There was clearly some way still to go for at least a few or the organisations represented in the room, despite the aforementioned benefits, as only one attendee was able to claim that his company had a documented business intelligence strategy – something which Chandler said was of mixed benefits as “the first thing you need to do is to create a strategy for business intelligence, then you need to throw it away… because it’s going to be the wrong shape… We need to start from a business-centric value point of view and reengineer backwards.”

He continued: “Why do we do any of this stuff in the first place? Because the business has problems that technology can solve. That’s the only reason for doing it. There should be a good business case for analytics.”

Chandler closed his presentation with three takeaways for the delegates:  “Go and develop a business analytics team as a hybrid of IT and business people that are the foundation for this strategy.  Base it on the business analytics framework so it’s got ‘business analytics = BI + performance management + analytics’ as its strategy; and then develop the business analytics road map which is your 3 year vision for how that works.”

Following a very interactive Q&A session, the second speaker was introduced: Ajith Parlikad of Cambridge University, who looked at the topic of predictive asset management and asset data.

“To understand the real condition of assets, you can do manual inspections -or if technologies allow, you can use sensors to monitor continuously and then replace the asset before it actually fails… You need to have a whole life strategy for managing your asset.”

To do this, of course, requires data – and lots of it. Asset data includes maintenance information, location data, compliance data and financial data, and all of this needs to be obtained, stored and analysed. And here, Parlikad said, “the key to effective data management is embedding a data-driven organisation culture.”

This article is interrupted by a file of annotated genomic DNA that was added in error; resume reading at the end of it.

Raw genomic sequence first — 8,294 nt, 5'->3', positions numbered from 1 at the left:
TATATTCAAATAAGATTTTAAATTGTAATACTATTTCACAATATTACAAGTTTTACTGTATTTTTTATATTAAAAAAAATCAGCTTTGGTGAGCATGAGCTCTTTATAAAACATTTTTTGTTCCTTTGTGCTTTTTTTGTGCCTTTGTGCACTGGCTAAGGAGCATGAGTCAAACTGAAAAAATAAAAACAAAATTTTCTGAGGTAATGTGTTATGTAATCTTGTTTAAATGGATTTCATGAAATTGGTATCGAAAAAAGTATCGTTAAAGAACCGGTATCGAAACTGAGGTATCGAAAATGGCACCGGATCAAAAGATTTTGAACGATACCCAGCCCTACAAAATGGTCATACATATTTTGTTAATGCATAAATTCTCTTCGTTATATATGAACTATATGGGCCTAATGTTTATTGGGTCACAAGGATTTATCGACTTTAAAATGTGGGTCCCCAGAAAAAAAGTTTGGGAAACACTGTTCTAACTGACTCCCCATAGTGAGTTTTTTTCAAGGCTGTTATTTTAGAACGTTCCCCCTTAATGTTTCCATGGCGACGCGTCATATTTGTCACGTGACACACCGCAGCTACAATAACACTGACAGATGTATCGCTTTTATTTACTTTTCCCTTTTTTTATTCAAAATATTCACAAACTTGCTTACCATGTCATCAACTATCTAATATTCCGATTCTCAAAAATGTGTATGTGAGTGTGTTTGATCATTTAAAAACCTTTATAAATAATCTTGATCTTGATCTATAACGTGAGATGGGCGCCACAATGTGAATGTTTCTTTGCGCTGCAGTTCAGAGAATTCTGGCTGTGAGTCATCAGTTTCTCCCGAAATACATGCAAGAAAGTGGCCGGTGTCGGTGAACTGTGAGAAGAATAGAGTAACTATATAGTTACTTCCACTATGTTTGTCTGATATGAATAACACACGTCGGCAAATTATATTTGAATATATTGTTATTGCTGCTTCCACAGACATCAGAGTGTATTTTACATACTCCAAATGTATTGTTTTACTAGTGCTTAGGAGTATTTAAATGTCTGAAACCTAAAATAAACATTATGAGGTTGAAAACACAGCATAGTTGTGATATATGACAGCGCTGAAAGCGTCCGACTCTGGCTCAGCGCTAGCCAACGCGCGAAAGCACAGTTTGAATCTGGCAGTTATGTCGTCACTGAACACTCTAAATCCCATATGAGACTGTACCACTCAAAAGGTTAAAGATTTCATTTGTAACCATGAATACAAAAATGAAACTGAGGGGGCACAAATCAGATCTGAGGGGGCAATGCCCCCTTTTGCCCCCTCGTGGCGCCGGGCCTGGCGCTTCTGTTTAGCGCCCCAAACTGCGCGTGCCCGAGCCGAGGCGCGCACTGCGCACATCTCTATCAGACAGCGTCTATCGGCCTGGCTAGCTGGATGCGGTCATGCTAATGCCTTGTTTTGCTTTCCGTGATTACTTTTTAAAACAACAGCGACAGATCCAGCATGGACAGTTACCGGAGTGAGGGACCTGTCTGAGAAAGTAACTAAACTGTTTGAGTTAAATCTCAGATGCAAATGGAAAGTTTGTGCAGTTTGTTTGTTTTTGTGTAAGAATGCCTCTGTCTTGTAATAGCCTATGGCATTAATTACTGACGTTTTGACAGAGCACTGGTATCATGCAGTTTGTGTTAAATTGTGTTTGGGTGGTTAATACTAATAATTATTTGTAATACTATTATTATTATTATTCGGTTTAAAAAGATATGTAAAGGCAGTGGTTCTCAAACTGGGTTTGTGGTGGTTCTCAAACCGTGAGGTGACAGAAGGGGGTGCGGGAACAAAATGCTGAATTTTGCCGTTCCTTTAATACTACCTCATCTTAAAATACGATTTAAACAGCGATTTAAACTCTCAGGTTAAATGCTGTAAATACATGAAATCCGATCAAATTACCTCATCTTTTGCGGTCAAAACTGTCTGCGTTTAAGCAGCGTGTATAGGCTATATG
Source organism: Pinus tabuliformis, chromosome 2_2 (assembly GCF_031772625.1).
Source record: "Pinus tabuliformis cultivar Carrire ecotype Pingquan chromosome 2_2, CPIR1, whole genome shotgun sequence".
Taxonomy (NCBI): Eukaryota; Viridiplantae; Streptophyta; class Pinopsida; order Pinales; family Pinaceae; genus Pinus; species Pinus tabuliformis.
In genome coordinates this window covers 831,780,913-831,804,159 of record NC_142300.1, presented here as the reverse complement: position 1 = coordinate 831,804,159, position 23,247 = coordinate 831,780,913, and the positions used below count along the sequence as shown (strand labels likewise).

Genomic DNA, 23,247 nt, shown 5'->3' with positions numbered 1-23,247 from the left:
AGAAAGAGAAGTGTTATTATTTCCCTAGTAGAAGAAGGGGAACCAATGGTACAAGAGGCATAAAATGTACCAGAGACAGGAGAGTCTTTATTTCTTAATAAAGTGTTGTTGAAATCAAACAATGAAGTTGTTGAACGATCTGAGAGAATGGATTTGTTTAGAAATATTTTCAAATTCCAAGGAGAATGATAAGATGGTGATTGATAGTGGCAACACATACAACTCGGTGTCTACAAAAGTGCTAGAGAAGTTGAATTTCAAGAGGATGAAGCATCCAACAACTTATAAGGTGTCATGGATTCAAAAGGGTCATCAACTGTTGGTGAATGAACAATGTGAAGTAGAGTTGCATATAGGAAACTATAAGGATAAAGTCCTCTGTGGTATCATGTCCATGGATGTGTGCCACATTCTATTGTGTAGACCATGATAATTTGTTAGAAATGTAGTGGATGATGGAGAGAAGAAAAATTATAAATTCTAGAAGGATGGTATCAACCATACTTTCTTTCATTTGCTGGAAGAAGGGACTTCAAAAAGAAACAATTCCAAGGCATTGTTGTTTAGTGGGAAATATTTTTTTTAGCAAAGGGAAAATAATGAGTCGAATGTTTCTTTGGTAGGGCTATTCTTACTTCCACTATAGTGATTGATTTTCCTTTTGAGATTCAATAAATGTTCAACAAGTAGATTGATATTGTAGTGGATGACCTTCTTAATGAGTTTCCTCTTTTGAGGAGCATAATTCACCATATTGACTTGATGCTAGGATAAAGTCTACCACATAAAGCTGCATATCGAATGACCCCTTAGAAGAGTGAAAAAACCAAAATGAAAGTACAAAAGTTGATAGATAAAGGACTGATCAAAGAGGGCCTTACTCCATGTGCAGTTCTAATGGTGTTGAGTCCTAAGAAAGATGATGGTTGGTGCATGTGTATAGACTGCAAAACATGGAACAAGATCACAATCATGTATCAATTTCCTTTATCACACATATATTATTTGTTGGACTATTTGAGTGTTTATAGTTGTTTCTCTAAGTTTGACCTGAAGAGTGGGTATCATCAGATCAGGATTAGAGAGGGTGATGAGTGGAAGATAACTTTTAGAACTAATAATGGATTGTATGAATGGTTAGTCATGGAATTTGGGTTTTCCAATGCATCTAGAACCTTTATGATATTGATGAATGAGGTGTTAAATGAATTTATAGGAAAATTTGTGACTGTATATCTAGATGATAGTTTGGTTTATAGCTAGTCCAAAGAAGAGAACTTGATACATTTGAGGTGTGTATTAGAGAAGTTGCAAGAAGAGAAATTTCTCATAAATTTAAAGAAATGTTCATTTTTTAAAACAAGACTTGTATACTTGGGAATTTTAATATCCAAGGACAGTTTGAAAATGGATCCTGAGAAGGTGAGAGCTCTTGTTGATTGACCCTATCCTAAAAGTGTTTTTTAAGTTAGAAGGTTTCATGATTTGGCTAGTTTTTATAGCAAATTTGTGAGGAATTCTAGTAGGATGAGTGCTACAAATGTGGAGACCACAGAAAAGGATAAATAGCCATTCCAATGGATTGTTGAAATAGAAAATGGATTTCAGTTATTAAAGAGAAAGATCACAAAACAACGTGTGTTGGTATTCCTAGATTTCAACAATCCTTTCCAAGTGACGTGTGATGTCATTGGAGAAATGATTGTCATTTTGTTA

Echoing Chandler’s comments earlier, Parlikad closed with a useful mantra: “Data analytics is useful only when you are using it to drive decisions… There’s no point in doing all sorts of fancy analytics and not using it actually to do things better.”

Following this presentation the delegates moved to an intra-table discussion session looking at their own places on the analytics maturity curve, which threw up plenty of fascinating insights. The importance of embedding a data-focussed culture highlighted by Parlikad was endorsed by several of the groups, as were Chandler’s points about the value of a coherent business case and of using the correct definitions to avoid confusion. One interesting takeaway was that many organisations still suffer from a clash between the desire of the business for robust reporting information and the interests of the analytics teams in using data more profoundly and transformatively (but not being allowed the resources to do so). This appeared to be exacerbated by the silo effect, with different parts of the business failing to work together to produce a concerted analytics “wishlist”.

Following this phase, the delegates were brought back together for a panel debate featuring some big buy-side names looking at their own experiences with analytics and the challenges they’re facing; the event was then rounded off by a stadium tour and a humorous Q&A with a Chelsea FC legend (bringing a degree of light – if frequently scurrilous – relief to proceedings). After dinner, the delegates went home full of both food and extremely useful takeaways about how – and why – to drive the usage of analytics through their organisations.